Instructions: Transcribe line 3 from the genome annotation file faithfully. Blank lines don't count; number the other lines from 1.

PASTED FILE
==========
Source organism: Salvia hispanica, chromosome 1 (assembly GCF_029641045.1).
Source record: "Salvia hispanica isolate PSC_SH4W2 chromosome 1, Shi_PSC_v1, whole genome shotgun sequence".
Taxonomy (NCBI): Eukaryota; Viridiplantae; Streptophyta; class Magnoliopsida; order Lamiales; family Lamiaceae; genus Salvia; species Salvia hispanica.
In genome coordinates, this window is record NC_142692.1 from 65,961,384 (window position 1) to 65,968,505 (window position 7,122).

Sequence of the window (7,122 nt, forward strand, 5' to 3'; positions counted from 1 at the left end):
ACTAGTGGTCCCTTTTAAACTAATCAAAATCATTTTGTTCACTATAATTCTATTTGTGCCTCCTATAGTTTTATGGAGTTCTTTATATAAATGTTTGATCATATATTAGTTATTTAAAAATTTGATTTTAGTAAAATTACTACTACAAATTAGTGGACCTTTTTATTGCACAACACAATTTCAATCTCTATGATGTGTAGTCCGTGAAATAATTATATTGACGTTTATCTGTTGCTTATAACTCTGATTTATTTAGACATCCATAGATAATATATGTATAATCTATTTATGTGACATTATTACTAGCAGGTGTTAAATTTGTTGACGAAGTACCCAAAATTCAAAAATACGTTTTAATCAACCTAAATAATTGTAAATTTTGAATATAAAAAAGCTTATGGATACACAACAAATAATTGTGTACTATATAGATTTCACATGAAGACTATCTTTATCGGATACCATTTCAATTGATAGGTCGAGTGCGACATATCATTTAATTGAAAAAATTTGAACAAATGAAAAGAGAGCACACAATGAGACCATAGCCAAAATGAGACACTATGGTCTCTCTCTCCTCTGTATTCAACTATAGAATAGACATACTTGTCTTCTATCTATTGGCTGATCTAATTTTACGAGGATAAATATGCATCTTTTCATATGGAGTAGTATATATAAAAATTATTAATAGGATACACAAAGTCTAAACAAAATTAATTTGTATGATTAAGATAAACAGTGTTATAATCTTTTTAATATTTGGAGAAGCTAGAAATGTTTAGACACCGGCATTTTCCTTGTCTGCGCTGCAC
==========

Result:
Taxonomy (NCBI): Eukaryota; Viridiplantae; Streptophyta; class Magnoliopsida; order Lamiales; family Lamiaceae; genus Salvia; species Salvia hispanica.